This is my final column in response to my gracious reader who wrote in part, “The Bible is a book of mythological tales without any basis in historic fact other than a Jewish man named Jesus lived and died under Roman rule. So did many others in those times.”
Given the fact that so many died from Roman crucifixion in the first century, and indeed, in the centuries before and after, what made Jesus different?
Seriously: If Jesus was nothing more than a simple Jewish carpenter who lived in a remote part of the Roman Empire, why the fuss about him still today? That’s a question every one of us must answer.
He wasn’t famous, He wasn’t wealthy, even in Palestine He came from the wrong side of the proverbial tracks.
I cannot put it better than Dr. James Allan Francis who wrote in, “The Real Jesus and Other Sermons,” in 1926, these words: “Here is a man who was born in an obscure village, the child of a peasant woman. He grew up in another village. He worked in a carpenter shop until He was 30. Then for three years He was an itinerant preacher.
“He never owned a home. He never wrote a book. He never held an office. He never had a family. He never went to college. He never put His foot inside a big city. He never traveled 200 miles from the place He was born. He never did one of the things that usually accompany greatness. He had no credentials but Himself.
“While still a young man, the tide of popular opinion turned against him. His friends ran away. One of them denied Him. He was turned over to His enemies. He went through the mockery of a trial. He was nailed upon a cross between two thieves. While He was dying, His executioners gambled for the only piece of property He had on earth, His coat. When He was dead, He was laid in a borrowed grave through the pity of a friend.
“Nineteen long centuries have come and gone, and today He is a centerpiece of the human race and leader of the column of progress.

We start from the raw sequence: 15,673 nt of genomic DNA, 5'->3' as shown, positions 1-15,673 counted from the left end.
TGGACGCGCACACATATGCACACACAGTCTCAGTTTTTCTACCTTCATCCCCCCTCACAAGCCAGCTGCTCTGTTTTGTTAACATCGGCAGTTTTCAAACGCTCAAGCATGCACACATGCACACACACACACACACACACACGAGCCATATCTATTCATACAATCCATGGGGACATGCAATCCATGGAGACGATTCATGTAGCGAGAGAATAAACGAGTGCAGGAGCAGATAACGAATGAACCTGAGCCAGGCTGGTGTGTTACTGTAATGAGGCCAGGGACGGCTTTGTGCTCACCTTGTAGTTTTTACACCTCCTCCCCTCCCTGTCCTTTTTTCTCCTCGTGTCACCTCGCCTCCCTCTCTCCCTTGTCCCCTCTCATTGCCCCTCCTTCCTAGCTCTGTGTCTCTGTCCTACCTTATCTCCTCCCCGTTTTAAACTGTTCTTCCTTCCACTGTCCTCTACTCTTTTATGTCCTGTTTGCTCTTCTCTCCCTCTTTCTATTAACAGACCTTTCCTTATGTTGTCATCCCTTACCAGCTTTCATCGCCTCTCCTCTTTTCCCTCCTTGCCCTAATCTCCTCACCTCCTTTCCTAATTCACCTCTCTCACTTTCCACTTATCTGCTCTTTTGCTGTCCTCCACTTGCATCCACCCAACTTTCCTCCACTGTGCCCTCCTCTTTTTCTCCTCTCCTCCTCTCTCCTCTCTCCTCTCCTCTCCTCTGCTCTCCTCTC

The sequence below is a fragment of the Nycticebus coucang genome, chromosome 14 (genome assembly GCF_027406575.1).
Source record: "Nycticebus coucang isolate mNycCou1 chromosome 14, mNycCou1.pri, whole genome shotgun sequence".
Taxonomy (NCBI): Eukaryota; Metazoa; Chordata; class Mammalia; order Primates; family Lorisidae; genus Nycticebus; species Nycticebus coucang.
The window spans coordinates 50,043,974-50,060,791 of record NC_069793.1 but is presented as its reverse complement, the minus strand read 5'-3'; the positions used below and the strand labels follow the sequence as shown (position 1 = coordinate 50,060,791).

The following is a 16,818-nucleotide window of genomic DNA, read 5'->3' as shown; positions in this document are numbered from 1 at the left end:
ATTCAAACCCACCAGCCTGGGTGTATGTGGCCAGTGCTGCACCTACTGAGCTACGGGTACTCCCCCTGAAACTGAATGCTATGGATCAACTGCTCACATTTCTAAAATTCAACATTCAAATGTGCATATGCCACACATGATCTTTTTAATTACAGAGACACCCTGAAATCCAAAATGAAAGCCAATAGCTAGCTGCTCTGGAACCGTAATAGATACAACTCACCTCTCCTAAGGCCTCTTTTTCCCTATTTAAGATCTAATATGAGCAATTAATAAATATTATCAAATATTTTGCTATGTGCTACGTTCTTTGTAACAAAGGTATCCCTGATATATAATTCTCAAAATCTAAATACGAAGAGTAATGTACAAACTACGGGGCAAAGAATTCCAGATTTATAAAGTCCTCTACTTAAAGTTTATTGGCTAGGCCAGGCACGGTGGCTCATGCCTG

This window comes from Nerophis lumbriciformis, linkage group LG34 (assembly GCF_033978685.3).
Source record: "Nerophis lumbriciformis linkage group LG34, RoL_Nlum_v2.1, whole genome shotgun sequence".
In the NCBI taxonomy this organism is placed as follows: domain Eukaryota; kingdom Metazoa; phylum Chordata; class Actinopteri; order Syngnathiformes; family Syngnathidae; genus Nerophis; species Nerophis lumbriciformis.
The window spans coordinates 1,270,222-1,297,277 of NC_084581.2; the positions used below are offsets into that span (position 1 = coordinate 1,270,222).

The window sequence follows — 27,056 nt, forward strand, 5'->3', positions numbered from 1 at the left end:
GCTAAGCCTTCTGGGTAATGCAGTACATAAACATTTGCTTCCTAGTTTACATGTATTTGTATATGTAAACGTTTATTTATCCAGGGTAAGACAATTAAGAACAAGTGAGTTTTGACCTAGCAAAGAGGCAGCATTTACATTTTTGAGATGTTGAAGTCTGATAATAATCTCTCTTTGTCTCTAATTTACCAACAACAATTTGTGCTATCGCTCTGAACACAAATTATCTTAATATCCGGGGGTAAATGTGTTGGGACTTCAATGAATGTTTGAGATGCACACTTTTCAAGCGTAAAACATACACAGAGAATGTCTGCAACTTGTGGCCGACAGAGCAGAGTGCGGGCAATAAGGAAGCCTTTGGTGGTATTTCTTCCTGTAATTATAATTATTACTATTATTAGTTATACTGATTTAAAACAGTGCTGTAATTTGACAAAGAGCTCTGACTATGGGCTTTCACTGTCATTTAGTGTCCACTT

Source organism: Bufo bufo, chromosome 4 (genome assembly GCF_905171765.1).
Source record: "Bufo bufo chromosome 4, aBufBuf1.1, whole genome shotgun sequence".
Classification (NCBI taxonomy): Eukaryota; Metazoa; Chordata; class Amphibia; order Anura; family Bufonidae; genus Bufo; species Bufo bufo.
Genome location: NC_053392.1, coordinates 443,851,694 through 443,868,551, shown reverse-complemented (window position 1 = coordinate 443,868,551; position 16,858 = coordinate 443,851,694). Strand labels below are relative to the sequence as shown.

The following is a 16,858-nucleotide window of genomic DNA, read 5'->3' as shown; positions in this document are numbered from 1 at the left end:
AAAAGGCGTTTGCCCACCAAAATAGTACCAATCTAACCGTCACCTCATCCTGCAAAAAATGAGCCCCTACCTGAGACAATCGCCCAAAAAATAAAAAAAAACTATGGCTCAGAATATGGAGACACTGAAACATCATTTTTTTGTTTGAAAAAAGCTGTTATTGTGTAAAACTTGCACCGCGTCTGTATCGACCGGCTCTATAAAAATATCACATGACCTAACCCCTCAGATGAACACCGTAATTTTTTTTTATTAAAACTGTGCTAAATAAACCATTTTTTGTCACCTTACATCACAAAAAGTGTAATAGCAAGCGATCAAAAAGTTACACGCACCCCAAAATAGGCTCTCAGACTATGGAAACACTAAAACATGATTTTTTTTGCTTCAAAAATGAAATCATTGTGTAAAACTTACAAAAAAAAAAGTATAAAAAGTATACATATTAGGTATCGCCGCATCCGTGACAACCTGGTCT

“I am far within the mark when I say that all the armies that ever marched, all the navies that were ever built; all the parliaments that ever sat and all the kings that ever reigned, put together, have not affected the life of man upon this earth as powerfully as has that ONE SOLITARY LIFE!”
You owe it to yourself to find out why such a person captured the imagination of history. We divide our calendars based upon his life. Why? Where is he different from other religious leaders?
C.S. Lewis said, “Jesus told people that their sins were forgiven. This makes sense only if He really was the God whose laws are broken and whose love is wounded in every sin… I am trying here to prevent anyone saying the really foolish thing that people often say about Him: ‘I’m ready to accept Jesus as a great moral teacher, but I don’t accept His claim to be God.’
“That is the one thing we must not say. A man who was merely a man and said the sort of things Jesus said would not be a great moral teacher. He would either be a lunatic, on a level with the man who says he is a poached egg, or else he would be the Devil of Hell.
“You can shut Him up for a fool, you can spit at Him and kill Him as a demon; or you can fall at His feet and call Him Lord and God. But let us not come with any patronizing nonsense about His being a great human teacher. He has not left that open to us. He did not intend to.”
The question then is before you. What was it that caused this man, one among many to die by crucifixion, to come to the forefront of history? If you hold that the New Testament is fourth century myth, you are left with a bigger problem. Why this man and how did His story last until the fourth century?
Both the Jewish leaders and the Roman authorities did everything in their power to stamp it out. But they couldn’t, because it wasn’t about what He said, it was about what he did. It wasn’t about what His earliest followers believed; it was about what they saw — a risen Christ.
Dr. John Pearrell is pastor of Gateway Community Church in Covington. For more information, visit the Gateway Web site at www.gatewaycommunity.org or email email@example.com.